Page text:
Some people, especially those with family coverage, may find paying the entire premium for the former employer's health plan to be cost prohibitive or may not want to continue be covered under it for other reasons. Losing coverage from an employer's group health plan is a "Qualifying Event" that grants you a "Special Election Period" under the Affordable Care Act. You have a 60-day window after losing coverage to purchase individual health insurance either directly from an insurance carrier or through the state or Federal Health Insurance Marketplace in your state. The only good reason to purchase your coverage through a government health insurance marketplace is if your income level for 2015 would qualify you for a premium subsidy and possibly for cost sharing reductions. Currently a person's qualification for these subsidies is based upon the applicant's projected FAMILY income for all of 2015. So, your situation is not an uncomplicated one. SEEK OUT AN EXPERIENCED HEALTH INSURANCE BROKER WHO REPRESENTS MULTIPLE INSURANCE CARRIERS AND WHO IS LICENSED TO SELL COVERAGE IN THE GOVERNMENT MARKETPLACE FOR GUIDANCE ON THESE MATTERS.

    If you are in good health and pre-existing condition coverage is not a concern for you, then in the event that the options I've listed above don't fit your financial needs, you can consider Short Term Major Medical insurance coverage as bridge coverage if you anticipate getting another job in the weeks or months ahead. These policies are usually less expensive (sometimes significantly so) than the options discussed above and can provide protection from financial ruin in the event an illness or injury occurs while the Short Term Medical policy is in effect. PLEASE NOTE: Short Term Medical policies do not meet the criteria under the Affordable Care Act for avoiding the individual mandate tax penalty so there could be tax ramifications if you are covered under such a policy for more than 90-days. This does not mean that a Short Term Medical policy is an option you should not consider but it is an option that you should choose only with a full understanding of the positives and negatives associated with this choice. Which is another reason you should seek the guidance of an experienced Health Insurance Broker.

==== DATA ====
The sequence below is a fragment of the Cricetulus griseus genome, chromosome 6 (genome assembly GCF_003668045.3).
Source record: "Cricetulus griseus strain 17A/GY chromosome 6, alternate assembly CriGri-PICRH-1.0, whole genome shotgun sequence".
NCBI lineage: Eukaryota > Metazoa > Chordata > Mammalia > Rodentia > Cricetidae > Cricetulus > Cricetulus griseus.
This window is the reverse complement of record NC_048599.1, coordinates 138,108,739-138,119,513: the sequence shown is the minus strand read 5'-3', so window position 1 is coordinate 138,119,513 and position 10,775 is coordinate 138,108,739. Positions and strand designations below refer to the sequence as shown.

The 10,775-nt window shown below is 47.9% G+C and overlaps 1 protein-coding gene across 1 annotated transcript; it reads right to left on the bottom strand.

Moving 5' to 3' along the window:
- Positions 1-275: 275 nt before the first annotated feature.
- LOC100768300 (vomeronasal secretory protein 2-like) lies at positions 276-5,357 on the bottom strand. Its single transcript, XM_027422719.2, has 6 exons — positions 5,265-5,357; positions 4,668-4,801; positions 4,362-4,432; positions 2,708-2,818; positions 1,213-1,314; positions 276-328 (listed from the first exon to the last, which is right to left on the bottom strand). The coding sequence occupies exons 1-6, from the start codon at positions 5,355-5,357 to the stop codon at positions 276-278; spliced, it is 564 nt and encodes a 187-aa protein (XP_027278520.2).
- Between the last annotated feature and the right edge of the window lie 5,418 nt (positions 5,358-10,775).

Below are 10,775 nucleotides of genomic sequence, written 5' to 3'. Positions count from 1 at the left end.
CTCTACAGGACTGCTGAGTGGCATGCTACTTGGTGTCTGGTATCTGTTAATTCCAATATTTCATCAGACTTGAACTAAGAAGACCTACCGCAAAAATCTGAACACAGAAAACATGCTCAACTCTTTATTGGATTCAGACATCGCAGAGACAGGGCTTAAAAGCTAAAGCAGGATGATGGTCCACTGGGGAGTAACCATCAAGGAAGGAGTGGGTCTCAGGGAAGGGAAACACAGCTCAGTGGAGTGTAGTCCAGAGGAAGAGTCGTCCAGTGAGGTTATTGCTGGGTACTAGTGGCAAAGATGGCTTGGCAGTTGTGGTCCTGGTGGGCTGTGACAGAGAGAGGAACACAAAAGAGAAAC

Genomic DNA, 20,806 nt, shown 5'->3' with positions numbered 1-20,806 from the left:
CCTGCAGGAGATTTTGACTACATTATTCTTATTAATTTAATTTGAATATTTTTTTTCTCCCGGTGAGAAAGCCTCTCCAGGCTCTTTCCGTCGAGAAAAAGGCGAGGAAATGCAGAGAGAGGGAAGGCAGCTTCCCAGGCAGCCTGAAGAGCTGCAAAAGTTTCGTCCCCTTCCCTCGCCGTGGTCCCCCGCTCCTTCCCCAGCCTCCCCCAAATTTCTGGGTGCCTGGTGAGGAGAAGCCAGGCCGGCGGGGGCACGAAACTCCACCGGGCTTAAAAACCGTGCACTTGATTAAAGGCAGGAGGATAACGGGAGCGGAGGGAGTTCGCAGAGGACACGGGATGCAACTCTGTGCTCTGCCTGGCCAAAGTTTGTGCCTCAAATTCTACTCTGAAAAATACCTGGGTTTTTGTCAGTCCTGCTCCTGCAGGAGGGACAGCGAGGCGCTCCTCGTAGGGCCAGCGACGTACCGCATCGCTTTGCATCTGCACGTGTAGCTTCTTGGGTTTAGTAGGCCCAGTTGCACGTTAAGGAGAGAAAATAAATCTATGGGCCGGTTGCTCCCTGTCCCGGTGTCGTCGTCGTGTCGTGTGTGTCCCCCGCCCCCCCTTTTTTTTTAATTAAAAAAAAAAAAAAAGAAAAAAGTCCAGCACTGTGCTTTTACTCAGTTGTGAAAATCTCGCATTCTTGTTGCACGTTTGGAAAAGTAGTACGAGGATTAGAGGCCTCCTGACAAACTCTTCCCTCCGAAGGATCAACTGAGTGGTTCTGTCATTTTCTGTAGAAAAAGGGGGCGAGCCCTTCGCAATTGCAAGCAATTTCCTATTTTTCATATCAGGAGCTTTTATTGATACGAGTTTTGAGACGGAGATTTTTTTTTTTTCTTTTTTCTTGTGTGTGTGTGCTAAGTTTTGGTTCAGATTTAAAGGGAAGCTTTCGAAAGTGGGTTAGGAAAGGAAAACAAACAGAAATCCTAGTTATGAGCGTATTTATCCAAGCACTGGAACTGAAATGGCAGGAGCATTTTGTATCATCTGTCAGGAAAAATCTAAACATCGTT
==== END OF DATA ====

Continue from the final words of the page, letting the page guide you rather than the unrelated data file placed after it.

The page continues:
Answered on June 8, 2015
  4. 21750 POINTS
    Jim Winkler
    CEO/Owner, Winkler Financial Group, Houston, Texas
    That is a great question! I am sorry that you lost your job; I pray that you find a better one very quickly. When your employer provided insurance ends when your employment does, you have a couple of options.The first, and typically most expensive option is to continue with the employers insurance plan. This will be offered to you under the name "COBRA", and by law has to be offered to you once your coverage under your employment ends. You can get coverage for a few months under your old policy, but you will pay both your portion of the insurance, plus what your employer contributed. This can be very expensive, depending upon the plan, and the employers contribution amount.
    Your second option, and a possibly cheaper one, would be to enroll in a Government exchange (www.healthcare.gov) or an independent health insurer. The loss of your coverage from your job loss is considered a "qualifying event", which allows you to apply for a policy outside of the mandated enrollment period. Qualifying events are major life changes that require a change in coverage, like a birth, marraige, divorce, or job loss. You can either shop for a policy on the Affordable Care Act (Obamacare) site at www.heathcare.gov, or a similar exchange. I recommend the ACA site first, as you may qualify for a subsidy that may help with the cost for you. But act quickly, as it may be that our Government insured Supreme Court may decide that you don't need help paying for insurance, and remove the subsidy. They are debating that even as we speak. Good luck with your job hunt, and trust that God has you covered! Thanks for asking!
    Answered on June 11, 2015
  5. 1492 POINTS
    Jeff Davis
    Insurance Advisor, Lordship Insurance Services, California
    You have the right to extend your work coverage through the COBRA provision. Catch is you must pay the entire premium as the portion your employer paid went away when your job did.

    There are ways to get individual policies to provide short term coverage until you find a new job. In some states you may qualify for state sponsored health insurance for those who are unable to get insurance otherwise.

    Look around at your options. If you are in CA feel free to contact me.
    Answered on July 21, 2015
  6. 11783 POINTS
    Larry GilmorePRO
    Agent Owner, Gilmore Insurance Services, Marysville, Washington State
    Depending on what state you are in, you can contact the health exchange and see if you qualify for your state's Medicaid plan which would provide coverage at little or no cost to you, until you got back on your feet. Unfortunately, it will depend on your state as not all states adopted Medicaid expansion when the ACA rolled out.
    Answered on January 24, 2018